In 1980 Janet Cooke published an article describing an eight-year-old heroin addict living on the streets of Washington DC. City officials searched for him without success. Nevertheless, she was awarded the 1981 Pulitzer Prize for Feature Writing. Subsequently, when the story was shown to have been a fabrication, she returned the prize.

The American Academy of Motion Picture Arts and Sciences, in spite of its impressive name, seems to be no better at judging than any of the other august prize-awarding bodies. For example: Charlie Chaplin was never awarded an Oscar for best actor. Orson Welles was never awarded an Oscar for best actor or best director. Citizen Kane was not awarded an Oscar for best picture. The Wizard of Oz was not awarded an Oscar for its special effects.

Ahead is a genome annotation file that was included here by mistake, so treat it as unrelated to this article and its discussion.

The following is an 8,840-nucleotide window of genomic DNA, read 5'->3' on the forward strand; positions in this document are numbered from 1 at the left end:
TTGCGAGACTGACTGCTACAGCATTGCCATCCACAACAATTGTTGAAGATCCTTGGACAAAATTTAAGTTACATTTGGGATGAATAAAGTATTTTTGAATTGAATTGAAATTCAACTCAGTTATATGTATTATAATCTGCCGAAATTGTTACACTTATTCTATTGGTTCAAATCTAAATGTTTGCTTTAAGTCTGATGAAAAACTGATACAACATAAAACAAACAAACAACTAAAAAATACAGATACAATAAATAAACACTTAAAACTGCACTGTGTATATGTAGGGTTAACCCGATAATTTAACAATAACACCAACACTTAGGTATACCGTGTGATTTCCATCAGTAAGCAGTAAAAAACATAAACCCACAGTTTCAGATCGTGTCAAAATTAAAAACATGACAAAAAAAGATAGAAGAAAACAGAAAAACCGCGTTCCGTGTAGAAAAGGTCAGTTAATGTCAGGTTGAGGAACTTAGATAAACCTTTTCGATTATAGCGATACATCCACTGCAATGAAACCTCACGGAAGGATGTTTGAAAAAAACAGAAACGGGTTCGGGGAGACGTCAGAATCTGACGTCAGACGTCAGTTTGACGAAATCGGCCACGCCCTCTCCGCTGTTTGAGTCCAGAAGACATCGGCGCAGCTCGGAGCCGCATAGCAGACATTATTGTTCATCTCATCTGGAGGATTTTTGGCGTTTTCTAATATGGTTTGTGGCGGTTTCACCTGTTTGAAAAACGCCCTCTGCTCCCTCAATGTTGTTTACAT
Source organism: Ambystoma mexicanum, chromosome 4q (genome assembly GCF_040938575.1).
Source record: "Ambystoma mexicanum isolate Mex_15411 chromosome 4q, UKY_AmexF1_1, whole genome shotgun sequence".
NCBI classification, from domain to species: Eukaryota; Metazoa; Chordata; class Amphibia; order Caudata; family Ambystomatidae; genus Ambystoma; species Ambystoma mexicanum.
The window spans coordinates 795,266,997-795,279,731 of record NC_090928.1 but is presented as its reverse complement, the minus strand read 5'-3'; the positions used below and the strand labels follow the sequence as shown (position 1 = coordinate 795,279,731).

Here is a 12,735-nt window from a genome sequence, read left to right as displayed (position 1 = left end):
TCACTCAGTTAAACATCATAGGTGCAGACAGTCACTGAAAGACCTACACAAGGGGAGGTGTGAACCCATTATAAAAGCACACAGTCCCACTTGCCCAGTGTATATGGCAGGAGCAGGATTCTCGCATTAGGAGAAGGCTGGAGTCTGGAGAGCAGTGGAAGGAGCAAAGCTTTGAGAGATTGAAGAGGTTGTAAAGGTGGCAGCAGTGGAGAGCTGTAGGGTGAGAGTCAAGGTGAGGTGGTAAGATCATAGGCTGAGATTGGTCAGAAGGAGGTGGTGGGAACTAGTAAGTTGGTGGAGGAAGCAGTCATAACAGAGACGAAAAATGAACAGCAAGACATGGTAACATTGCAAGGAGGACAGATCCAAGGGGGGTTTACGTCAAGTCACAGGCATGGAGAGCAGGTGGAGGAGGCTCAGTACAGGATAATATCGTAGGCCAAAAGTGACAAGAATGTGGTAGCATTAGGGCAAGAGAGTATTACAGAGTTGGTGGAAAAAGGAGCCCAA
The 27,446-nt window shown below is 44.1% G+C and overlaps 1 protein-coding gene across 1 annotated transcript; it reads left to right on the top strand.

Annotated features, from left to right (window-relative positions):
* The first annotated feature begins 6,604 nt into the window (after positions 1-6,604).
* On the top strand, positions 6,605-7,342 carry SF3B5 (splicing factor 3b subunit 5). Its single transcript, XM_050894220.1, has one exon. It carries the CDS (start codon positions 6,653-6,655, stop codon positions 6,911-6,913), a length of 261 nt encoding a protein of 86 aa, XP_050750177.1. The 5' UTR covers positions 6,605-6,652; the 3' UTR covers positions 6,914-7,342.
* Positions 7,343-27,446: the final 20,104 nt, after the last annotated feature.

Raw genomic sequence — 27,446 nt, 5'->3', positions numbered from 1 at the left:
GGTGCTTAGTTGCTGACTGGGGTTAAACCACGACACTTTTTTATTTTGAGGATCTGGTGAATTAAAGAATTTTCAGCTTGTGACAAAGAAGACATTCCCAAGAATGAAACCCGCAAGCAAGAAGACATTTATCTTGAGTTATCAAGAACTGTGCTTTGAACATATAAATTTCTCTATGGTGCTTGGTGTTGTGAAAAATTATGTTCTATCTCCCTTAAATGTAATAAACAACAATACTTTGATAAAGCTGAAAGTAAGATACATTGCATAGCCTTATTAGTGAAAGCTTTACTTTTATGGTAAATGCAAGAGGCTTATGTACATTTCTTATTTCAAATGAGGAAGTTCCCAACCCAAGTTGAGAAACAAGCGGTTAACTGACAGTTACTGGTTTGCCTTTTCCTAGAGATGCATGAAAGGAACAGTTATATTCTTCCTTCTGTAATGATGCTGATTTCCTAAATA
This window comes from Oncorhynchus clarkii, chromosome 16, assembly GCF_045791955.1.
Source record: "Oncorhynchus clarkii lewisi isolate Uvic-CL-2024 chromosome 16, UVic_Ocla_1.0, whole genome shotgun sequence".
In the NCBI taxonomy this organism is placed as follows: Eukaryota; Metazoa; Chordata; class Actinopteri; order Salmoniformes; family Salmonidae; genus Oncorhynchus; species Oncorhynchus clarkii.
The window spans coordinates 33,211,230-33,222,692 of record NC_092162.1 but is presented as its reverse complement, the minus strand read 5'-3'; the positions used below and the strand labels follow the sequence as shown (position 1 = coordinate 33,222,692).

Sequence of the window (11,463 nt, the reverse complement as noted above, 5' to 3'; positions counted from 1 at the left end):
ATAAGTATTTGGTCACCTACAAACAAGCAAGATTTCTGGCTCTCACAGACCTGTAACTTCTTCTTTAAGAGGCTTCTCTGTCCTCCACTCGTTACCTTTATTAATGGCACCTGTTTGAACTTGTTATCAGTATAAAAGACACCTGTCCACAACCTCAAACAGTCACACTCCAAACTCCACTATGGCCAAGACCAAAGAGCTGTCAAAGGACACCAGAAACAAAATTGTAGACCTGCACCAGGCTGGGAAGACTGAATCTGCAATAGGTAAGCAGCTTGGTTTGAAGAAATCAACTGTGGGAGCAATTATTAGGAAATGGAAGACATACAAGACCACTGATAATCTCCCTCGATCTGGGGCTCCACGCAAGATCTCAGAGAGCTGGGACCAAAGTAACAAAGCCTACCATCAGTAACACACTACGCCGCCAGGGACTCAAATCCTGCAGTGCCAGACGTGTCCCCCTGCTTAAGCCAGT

The following is a partial list of those who were never awarded an Oscar for a specific movie. Some were honored for "lifetime achievement" -- a sheepish belated admission that they were unjustly ignored when they were in their prime. In alphabetical order:
Abbott and Costello, Lucille Ball, Irving Berlin, Fannie Brice, Tony Curtis, Sammy Davis Jr., Kirk Douglas, Henry Fonda, Greta Garbo, Paulette Goddard, Buster Keaton, the Marx Brothers, Michelle Pfeiffer, Edward G. Robinson, Peter Sellers, Mae West.